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Foreign and Colonial Intelligence

The Illustrated London News, vol. 46, no. 1315, p. 494.

May 27, 1865

FOREIGN AND COLONIAL INTELLIGENCE.
AMERICA.

The pacification of the country seems to be rapidly progressing. General Dick Taylor has surrendered his forces to General Canby. The interview between the two Generals for arranging the terms, which were similar to those granted to Lee and Johnston, took place at Magee's Plantation, fourteen miles north of Mobile, on the 4th inst. In some quarters, however, there is evidence of a disposition not to give in. Kirby Smith has published an appeal to his soldiers, dated Shrieveport [sic] , April 21, denouncing Lee's surrender and exhorting them to stand by their colours. He says that his resources are ample to protract the struggle until foreign aid arrives, or until such time as they can secure terms worthy of a proud people. The people of Houston, Texas, passed resolutions on the 22nd ult. to continue the struggle. The trans-Mississippi department was declared to be sufficiently vast and full of resources to repel invasion, ensure independence, and sustain Davis. "Some thought otherwise," adds the telegram, laconically.

Jefferson Davis had not been captured. When last heard of he was at Powell Town, Hancock County, a little north-east of Milledgeville, Georgia. A close watch is being kept on the coast to prevent his escape.

Several orders have been issued having in view the reorganisation of the South. These show, in the first place, that there will be no undue severity exercised on the people; next, that slavery is everywhere absolutely extinguished and the freed men put under the guardianship of the Federal forces, which for the present will occupy the country; and, finally, that trade is to be fully reopened.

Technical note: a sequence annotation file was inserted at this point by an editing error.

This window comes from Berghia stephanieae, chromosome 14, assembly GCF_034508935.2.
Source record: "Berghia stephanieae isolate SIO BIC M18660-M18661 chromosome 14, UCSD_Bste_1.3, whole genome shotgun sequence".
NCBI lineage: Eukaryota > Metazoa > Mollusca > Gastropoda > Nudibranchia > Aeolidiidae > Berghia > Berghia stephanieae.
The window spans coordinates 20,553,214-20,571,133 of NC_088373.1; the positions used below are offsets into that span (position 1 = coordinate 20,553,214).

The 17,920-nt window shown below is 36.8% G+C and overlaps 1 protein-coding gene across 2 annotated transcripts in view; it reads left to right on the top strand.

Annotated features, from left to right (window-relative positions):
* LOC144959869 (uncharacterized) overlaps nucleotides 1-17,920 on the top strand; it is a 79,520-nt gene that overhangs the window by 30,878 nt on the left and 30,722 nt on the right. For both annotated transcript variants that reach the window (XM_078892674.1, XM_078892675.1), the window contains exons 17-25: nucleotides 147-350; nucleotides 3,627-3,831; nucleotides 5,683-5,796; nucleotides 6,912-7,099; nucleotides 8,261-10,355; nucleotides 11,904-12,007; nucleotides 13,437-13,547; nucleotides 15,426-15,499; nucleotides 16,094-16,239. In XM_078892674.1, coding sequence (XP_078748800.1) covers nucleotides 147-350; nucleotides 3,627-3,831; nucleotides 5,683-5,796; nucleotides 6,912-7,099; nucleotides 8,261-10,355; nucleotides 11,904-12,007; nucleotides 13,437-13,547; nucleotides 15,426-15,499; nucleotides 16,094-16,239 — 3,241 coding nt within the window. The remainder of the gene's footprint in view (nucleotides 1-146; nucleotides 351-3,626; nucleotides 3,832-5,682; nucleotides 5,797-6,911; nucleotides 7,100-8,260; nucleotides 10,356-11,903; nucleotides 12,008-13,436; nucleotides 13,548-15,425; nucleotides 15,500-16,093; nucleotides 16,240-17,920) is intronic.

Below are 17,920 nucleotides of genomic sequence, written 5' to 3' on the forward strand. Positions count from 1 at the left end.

President Johnson has issued a proclamation calling for renewed efforts to capture rebel cruisers. He goes on to say that he will refuse hospitality to the ships of neutral nations who may henceforward give hospitality in their ports to rebel cruisers.

In an address to the coloured population, President Johnson said that he trusted the time would come when all the coloured people would be assembled in one country, best adapted to their condition, if it should appear that they could not get along with the whites. He declared that man could not hold property in man.

The trial of the Booth conspirators, which began on the 9th inst., is proceeding, with closed doors. The prisoners pleaded not guilty.

According to the New York Times, Johnson's proclamation offering rewards for the arrest of Mr. Davis and others was issued upon the opinion of the Judge Advocate-General that evidence proved Mr. Davis to be connected with the inception and execution of the Booth plot, though it is not supposed that direct personal action can be traced to him.

A Mexican emigration company has been formed in New York, with agencies throughout the United States, and has advertised for naval and military emigrants. A large number has already been enlisted. It was, however, confidently anticipated that the Federal Government would enforce the neutrality laws as regarded the Mexican enlistments.

There is an increasing exodus from Canada to the United States. The inhabitants of Lower Canada are emigrating in large numbers.

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